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Andrew Lloyd Webber Quotes

Andrew Lloyd Webber

Andrew Lloyd Webber quotes: the billionaire composer’s top quotes.

“You are lucky if you know what you want to do in life.  You are incredibly lucky if you are able to have a career in it.”

“What strikes me is that there’s a very fine line between success and failure.  Just one ingredient can make the difference.”

“Nobody seems to think it’s a good idea to mention mistakes, but I think it’s important to acknowledge the mistakes you’ve made in life, because it’s really through those that you learn things.  I’ve made hundreds.”

“Sometimes it’s very difficult to keep momentum when it’s you that you are following.”

“No matter what they tell you, no matter what they do, no matter what they teach you, what you believe… is true.”

“Love changes everything.  Days are longer, words mean more.  Love changes everything.  Pain is deeper than before.  Love can turn your world around, and that world will last forever.”

“Look with your heart and not with your eyes.  The heart understands.  The heart never lies.  Believe what it feels, and trust what it shows.  Look with your heart; the heart always knows.  Love is not always beautiful, not at the start.  But open your arms, and close your eyes tight.  Look with your heart and when it finds love, your heart will be right.”

“Love can make a summer fly, or a night seem like a lifetime.”

“The arts are the one thing that appeal right across all forms of politics, race, creed – everything.”

“My most passionate belief is in the power of music in education.  My aim has never been to create more professional musicians but to show how music empowers and cuts across all creeds and political views.  I think we need a lot more of that.”

“The regrets in the theater have always been the shows that you know ought to have worked but for one reason or another haven’t.”

“Nobody ever thinks that the work they’re going to do could ever be bigger than the one they do before, especially if you’re lucky enough like I had to have such a huge thing as Phantom was.”

“Together, we can nurture the talent of the future and bring the empowering force of music and the arts to a new generation.”

“As a composer at a point where I can absolutely pick and choose what I want to do, I don’t want to write about anybody I don’t care about.”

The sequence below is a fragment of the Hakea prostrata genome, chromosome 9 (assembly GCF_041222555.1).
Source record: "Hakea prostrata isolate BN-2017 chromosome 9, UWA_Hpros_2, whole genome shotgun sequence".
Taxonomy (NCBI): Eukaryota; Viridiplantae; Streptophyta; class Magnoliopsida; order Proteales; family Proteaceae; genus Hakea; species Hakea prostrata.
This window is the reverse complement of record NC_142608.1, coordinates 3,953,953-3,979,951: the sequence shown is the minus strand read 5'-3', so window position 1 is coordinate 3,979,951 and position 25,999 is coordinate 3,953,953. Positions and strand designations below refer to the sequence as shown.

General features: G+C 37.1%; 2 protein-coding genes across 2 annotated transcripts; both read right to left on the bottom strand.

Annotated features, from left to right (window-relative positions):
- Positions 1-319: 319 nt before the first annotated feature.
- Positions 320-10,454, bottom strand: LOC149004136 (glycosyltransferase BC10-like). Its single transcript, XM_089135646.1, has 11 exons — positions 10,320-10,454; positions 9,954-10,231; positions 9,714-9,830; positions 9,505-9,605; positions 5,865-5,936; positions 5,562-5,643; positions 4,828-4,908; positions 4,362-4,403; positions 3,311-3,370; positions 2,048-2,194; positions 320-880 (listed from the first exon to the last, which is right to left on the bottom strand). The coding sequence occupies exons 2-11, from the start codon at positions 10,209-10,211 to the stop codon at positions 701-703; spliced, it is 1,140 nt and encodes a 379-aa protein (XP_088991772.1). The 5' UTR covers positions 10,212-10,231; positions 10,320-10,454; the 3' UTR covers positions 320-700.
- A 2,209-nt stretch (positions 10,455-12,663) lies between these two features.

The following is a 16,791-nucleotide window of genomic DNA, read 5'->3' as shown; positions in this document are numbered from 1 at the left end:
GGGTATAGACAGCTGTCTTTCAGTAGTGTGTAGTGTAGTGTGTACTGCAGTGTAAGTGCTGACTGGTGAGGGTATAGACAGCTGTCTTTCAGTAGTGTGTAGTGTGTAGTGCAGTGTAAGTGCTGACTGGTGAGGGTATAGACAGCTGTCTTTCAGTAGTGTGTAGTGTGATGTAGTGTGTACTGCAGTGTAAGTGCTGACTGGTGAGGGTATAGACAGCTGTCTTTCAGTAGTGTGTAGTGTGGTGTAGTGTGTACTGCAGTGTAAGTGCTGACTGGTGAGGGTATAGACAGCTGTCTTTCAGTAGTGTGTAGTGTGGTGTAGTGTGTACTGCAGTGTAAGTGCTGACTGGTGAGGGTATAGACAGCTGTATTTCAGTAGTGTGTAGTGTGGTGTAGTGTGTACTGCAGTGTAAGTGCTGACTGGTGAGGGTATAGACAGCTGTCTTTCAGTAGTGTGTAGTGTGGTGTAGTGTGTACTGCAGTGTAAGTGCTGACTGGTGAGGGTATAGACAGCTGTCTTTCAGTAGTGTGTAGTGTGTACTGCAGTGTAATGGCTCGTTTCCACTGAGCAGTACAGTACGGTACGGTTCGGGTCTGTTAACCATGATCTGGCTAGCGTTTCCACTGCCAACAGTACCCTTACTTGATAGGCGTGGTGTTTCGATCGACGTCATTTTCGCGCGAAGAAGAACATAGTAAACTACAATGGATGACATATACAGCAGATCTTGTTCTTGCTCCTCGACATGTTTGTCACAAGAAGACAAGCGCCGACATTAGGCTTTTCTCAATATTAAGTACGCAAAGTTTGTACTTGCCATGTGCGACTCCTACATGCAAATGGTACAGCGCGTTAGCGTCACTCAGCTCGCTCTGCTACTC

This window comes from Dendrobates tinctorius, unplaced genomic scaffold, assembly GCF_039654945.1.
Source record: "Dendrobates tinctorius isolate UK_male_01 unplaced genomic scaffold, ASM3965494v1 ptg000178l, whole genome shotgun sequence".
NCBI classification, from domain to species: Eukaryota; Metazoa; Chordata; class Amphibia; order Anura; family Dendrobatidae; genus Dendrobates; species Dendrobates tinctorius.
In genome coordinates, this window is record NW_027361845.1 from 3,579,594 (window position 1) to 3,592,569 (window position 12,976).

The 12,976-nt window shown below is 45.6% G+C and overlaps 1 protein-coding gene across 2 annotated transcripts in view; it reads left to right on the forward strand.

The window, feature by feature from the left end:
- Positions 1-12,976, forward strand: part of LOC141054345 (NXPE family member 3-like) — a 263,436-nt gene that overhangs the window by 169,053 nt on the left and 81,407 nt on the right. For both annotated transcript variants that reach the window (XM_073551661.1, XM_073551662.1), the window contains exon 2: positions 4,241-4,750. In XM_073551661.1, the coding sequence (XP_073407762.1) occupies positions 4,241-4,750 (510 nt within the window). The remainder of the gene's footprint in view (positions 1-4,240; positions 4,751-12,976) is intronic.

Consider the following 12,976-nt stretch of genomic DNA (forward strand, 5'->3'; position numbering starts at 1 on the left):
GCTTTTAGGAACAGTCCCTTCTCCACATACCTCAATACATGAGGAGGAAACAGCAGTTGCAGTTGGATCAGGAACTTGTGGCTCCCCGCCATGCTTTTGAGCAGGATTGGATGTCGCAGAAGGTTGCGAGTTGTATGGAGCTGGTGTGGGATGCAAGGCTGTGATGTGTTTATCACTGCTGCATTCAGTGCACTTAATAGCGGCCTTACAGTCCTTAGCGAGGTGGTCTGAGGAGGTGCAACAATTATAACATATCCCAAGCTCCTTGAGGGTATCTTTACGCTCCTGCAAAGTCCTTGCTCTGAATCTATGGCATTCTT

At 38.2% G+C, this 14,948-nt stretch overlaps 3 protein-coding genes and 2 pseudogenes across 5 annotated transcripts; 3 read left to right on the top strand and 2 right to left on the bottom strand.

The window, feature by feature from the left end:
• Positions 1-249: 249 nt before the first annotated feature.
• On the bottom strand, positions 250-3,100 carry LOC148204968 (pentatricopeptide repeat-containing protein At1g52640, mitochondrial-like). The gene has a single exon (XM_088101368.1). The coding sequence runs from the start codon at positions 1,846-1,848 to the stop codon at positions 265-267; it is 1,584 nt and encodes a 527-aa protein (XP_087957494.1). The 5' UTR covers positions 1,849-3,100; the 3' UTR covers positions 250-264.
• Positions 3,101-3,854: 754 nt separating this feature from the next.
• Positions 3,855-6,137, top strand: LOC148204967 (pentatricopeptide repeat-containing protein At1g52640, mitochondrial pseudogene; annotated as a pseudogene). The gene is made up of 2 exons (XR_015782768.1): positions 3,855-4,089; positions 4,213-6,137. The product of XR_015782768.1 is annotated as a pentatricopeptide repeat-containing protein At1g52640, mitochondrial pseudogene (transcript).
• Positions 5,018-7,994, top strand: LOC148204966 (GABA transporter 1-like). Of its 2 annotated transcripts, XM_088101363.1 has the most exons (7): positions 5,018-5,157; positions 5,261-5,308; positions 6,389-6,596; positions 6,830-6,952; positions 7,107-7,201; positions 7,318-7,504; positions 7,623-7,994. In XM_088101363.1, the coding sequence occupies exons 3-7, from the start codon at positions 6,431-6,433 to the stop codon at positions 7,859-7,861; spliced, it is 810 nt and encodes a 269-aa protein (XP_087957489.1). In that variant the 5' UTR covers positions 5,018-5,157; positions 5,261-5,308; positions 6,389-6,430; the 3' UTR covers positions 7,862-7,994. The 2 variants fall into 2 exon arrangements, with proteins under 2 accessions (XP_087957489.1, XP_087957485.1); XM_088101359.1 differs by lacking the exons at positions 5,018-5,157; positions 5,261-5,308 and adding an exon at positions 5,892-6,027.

“Nothing will ever be as big as The Phantom of the Opera for me.”

“We are, all of us, insecure about our looks.  And I think that’s it.  That is why people identify with The Phantom.  Everyone has something about themselves they would like to change.”

“I was about 10, and I was supposed to be playing the piano at the school concert, and I got up in front of the whole school and said, ‘I’m sorry.  I’m changing the agenda.  I want to play some songs I’ve written.’  That was the moment the real me broke through.”

“And it sort of jogged a memory of something that I read at school and I read it, and I thought, ‘God this is it.’  So you never can tell.  I could find something this afternoon.”

“The moment you start to write because you think the story fits today’s mold is the moment that creativity stops.  I’ve always tried to do new things.  All my life, my creed has been that musical theater can embrace anything.”

“Well the least favorite question is the one that one’s asked, particularly about in Japan, is what’s the difference between theater and cinema, and I think, well, that’s about 80 bucks.”

“I’ve got to find something and if I find something that I like, I’ll do it.  If I don’t, I won’t.”

“I have a very strong will.”

“There’s no getting around it: writing is hard, while working with young performers is nearly always a joy.”

“I enjoy writing in many different ways and styles.”

“I don’t know what really makes a great musical or not.  In the end, you write it, and you write it because you want to write it.”

“All I’ve ever tried to do is get the best out of people and to bring a bit of humor into it.”

“If you know what you want to do, as I always loved musicals, and then to have been lucky enough to be successful with them, I think that’s all you can ask, isn’t it?  I think I don’t really think too much about it.  I am a bit shy socially, yeah, I admit that.”

“You know, do you know what I often say to myself?  I think you’re very lucky in life if you know what you want to do.”

“My love of musical theater was certainly not typical.  I mean, it was considered to be very, very abnormal, in fact!”

“Music, architecture and pictures have always been my passions, and all that material wealth has meant for me, is being able to have some of the pictures I liked.”

“[On what was your first job?] Still unemployed.”

“[On what are your beauty secrets?] I want my money back.”

“I don’t take myself completely seriously.  I try to have a laugh.  I think I’m a rather boring person.”

“The most boring thing about turning 70 is talking about it.  It’s very sweet that my friends want to throw parties for me.  And I was honored at the Grammys.  It’s like, hang on a moment, I don’t feel any different.  I feel like a kid again!  I don’t know what age I am!  I just want to get on with life.”

“I’m alive.  I have my music.  I have my children.  I am the luckiest man.”

What next?  Maybe Mariah Carey’s net worth?  (Sure, why not.)

Cory Johnson: your momma’s neighbor’s side chick’s last Uber Eats delivery guy’s third-favorite blogger. Here’s how he makes millions of dollars blogging without being bothered.